You would think that fellows with unusual middle names would be easy to track and trace in Victorian Britain. Not so.
I have given “our John” a tick of approval because the minimal information attached to him on the Shared Tree is sound. Opening his single source on FamilySearch gives Emma Atkinson and Agnes Ramsden as possible spouses but, fear not…
The couple married in Filey St Oswald’s and the register entry tells us more.
John died less than eighteen months later but I couldn’t find any newspaper reports of his passing.
In 1901, Ann is “living on her own means” at 10 Mitford Street, Filey, with granddaughter Elizabeth. Ten years later at the same address she is described as a lodging house keeper, and a different granddaughter, Everellda, is with her. Helpfully, Ann noted the length of her marriage to Robert Killingbeck on the census form, 21 years, and that she’d had six children with him, of whom three had died. (Elizabeth is the illegitimate daughter of Ada, though she is Elizabeth ALMAND on the Shared Tree. Everillda is the daughter of Robert Tate KILLINGBECK and Christina SELLERS/SELLARS.)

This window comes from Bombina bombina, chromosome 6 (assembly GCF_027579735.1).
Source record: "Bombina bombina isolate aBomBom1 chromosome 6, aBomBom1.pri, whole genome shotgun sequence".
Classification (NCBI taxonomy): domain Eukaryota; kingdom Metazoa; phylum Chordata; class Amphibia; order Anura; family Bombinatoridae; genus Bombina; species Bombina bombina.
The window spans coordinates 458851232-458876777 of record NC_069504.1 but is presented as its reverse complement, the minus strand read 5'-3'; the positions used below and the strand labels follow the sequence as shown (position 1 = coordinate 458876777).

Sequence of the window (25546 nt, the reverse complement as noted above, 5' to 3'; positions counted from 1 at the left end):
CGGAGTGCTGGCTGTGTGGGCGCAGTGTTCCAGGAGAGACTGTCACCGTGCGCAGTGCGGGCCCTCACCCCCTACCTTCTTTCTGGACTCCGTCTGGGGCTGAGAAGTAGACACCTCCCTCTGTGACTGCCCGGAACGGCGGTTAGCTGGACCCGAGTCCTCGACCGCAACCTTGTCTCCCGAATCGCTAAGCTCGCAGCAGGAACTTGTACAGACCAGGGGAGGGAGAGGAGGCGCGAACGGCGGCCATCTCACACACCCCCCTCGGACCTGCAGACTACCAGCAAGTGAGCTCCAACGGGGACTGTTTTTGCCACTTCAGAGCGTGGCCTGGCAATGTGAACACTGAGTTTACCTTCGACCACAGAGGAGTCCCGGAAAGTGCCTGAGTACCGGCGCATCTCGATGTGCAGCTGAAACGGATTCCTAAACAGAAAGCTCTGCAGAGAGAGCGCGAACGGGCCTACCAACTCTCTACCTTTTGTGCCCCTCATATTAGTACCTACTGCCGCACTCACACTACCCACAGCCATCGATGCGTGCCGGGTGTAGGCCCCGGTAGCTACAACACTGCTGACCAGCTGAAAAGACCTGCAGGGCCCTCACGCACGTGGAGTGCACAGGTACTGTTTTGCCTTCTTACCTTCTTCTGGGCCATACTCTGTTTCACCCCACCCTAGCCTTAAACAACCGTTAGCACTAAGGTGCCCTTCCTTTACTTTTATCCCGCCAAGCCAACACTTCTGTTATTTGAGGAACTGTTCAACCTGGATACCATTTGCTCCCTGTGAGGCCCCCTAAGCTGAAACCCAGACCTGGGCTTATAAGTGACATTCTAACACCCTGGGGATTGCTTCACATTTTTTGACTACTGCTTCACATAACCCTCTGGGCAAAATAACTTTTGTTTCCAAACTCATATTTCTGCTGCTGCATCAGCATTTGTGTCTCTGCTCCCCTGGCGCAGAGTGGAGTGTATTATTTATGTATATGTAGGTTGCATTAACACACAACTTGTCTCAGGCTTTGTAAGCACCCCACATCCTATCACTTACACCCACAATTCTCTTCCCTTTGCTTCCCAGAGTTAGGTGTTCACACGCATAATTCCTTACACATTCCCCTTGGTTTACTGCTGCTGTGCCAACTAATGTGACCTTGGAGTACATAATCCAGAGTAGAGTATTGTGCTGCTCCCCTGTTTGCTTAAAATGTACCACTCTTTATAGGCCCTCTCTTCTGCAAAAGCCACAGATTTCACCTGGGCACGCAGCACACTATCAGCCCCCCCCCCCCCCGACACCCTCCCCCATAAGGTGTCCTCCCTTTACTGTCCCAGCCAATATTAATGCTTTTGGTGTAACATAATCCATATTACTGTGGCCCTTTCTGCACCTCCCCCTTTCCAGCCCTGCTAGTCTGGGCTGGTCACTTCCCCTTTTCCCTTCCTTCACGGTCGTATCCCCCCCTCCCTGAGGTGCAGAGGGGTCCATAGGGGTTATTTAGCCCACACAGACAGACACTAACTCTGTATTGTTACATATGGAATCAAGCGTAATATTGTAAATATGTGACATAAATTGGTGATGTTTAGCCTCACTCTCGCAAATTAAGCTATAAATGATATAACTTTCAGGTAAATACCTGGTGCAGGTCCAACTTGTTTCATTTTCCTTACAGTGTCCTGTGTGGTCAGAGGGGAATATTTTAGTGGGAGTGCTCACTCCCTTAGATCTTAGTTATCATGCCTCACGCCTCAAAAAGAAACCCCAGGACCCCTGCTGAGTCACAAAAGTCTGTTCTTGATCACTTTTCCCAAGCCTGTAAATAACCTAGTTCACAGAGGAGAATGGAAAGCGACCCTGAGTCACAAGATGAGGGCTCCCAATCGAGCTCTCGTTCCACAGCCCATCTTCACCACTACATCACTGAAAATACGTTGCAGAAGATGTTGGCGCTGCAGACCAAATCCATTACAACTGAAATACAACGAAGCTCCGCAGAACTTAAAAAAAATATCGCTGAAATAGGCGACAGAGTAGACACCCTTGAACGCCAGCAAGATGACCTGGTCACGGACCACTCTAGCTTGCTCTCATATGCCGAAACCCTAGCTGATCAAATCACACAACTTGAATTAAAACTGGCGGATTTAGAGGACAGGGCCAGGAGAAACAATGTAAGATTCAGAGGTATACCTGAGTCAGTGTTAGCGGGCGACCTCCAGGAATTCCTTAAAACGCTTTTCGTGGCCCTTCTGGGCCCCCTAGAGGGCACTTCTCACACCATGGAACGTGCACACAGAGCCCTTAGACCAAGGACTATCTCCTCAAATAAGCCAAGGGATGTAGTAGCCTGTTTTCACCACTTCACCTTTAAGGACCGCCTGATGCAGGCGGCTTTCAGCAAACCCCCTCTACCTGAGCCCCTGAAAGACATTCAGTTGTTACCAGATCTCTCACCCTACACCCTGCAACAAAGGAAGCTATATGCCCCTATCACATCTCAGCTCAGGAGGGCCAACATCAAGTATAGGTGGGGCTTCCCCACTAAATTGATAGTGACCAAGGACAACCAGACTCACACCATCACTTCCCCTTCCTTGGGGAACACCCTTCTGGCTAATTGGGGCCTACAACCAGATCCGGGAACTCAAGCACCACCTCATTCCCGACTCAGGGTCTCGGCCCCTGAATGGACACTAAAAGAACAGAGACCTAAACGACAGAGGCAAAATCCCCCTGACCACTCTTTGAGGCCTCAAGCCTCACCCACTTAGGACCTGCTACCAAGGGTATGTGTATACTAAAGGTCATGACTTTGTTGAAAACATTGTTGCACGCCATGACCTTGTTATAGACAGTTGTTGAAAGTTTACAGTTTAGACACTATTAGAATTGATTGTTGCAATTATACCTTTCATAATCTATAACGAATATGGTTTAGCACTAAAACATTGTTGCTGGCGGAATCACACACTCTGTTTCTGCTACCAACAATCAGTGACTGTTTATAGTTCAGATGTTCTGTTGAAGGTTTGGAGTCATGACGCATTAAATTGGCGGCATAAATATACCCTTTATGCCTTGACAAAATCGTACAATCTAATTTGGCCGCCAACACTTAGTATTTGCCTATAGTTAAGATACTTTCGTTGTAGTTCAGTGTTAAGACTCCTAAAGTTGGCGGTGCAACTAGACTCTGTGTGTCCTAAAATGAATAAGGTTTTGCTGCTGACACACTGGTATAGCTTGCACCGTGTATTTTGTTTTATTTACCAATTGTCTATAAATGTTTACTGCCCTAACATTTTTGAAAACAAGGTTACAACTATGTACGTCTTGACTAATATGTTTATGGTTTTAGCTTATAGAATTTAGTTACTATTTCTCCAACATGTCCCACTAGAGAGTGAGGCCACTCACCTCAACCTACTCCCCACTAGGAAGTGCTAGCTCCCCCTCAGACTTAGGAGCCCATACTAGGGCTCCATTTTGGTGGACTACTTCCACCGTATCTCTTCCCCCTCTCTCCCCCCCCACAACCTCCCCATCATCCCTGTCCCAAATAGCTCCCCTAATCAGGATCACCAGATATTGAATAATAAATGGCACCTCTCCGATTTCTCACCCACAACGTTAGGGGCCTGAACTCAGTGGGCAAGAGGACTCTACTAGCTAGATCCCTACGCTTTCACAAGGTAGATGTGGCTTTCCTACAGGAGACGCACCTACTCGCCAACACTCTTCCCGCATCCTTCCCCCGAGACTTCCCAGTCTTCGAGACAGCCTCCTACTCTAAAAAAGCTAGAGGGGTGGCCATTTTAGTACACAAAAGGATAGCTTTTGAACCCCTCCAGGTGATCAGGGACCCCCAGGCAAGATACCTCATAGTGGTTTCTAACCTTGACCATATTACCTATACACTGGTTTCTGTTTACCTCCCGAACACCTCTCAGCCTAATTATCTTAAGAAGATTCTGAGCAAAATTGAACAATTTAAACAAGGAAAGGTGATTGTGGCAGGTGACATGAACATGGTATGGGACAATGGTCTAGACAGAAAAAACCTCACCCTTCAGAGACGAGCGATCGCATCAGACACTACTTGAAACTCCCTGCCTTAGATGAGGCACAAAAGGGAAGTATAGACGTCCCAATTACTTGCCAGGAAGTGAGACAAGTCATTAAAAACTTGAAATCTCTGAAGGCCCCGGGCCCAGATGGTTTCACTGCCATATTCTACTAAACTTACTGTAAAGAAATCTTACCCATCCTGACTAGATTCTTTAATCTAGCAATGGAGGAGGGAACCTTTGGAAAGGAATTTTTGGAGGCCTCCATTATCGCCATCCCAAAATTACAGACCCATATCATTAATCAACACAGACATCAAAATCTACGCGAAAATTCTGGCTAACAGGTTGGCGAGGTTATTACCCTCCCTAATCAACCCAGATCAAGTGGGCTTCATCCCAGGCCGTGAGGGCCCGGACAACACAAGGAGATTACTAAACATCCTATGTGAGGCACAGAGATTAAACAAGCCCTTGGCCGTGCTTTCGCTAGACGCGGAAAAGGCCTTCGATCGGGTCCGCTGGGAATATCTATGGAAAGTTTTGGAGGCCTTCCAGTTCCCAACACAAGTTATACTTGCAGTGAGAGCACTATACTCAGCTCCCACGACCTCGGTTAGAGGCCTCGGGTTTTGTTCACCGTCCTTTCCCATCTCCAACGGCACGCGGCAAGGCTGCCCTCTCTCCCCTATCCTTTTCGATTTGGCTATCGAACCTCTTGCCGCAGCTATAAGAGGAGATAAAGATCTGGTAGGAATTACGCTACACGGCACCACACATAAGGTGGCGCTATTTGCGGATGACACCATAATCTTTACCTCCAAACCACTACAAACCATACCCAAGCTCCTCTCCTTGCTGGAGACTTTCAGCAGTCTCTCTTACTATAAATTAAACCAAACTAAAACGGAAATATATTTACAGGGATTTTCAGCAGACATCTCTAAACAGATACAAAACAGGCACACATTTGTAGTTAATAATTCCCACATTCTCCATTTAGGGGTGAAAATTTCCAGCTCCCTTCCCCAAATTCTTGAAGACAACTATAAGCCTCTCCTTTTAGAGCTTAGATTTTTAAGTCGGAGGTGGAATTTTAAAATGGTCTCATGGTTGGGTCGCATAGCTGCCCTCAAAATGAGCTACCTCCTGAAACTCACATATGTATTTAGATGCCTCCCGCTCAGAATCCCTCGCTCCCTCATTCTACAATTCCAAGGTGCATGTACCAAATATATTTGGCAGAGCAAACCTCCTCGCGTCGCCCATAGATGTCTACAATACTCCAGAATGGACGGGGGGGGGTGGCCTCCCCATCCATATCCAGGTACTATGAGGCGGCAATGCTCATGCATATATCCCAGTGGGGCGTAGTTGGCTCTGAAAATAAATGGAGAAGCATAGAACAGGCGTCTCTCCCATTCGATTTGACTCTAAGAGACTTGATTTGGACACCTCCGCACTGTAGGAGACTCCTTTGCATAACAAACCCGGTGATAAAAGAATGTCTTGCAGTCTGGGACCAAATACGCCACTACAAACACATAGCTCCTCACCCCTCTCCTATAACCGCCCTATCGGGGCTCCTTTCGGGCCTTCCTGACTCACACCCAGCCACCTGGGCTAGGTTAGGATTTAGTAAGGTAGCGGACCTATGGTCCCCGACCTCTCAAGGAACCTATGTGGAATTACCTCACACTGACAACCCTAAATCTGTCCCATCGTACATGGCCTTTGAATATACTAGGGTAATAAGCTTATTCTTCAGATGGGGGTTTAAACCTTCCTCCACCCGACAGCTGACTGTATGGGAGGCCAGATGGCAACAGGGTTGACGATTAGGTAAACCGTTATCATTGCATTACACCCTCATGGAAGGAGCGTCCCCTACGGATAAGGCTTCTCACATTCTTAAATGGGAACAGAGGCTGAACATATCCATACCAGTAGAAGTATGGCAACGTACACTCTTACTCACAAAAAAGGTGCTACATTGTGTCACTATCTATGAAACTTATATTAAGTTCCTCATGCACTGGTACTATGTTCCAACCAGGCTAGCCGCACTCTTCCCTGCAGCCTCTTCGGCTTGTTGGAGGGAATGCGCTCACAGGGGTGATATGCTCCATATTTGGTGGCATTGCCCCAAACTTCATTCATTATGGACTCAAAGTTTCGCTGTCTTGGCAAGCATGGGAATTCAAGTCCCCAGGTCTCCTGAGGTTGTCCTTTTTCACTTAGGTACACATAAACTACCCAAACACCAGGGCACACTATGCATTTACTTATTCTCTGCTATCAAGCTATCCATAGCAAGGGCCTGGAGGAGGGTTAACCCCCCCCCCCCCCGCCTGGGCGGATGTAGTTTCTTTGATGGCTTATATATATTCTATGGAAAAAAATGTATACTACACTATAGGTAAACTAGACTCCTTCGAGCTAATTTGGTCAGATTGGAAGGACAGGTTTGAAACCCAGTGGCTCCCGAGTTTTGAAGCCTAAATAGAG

John Hartas’ birth year – 1847 – has been calculated from his given age at death. A search of this year on Free BMD offers eleven boys called John Lawson plus one with a the middle name “Heslin”. This lad, born in Sunderland, was still alive in the twentieth century, so no misspelling involved there. There are sixteen just Johns born in 1846, plus four with middle names that can’t be mistaken for Hartas. None of the birth registration places caught my eye – and knowing his father was a labourer called John is of little assistance.
However, knowing that John Hartas had been married before suggested another strategy. I looked for a John H. marrying in a place of interest and found one in 1866. This is a little too early to be encouraging, but the marriage to either Johanna BENFIELD or Ella SOLOMAN took place in Kensington. At the 1871 census, Robert Killingbeck and Ann were enumerated at different Kensington addresses, Robert at York House Stables, where he worked as a coachman, and Ann at Dukes Lane (with daughter Ada, 1, mother Mary Tate nee HOLLAND, 46, and a nephew, Thomas, aged 2).
It is tantalising to think that Ann and John may have met in Kensington, even as she had more children with Robert, but for this to eventually end in them marrying requires the wife of John H to follow Robert Killingbeck to the next world before 1889. I have found no evidence of this happening.
I will keep searching but other tasks await. Perhaps you, dear reader, can help.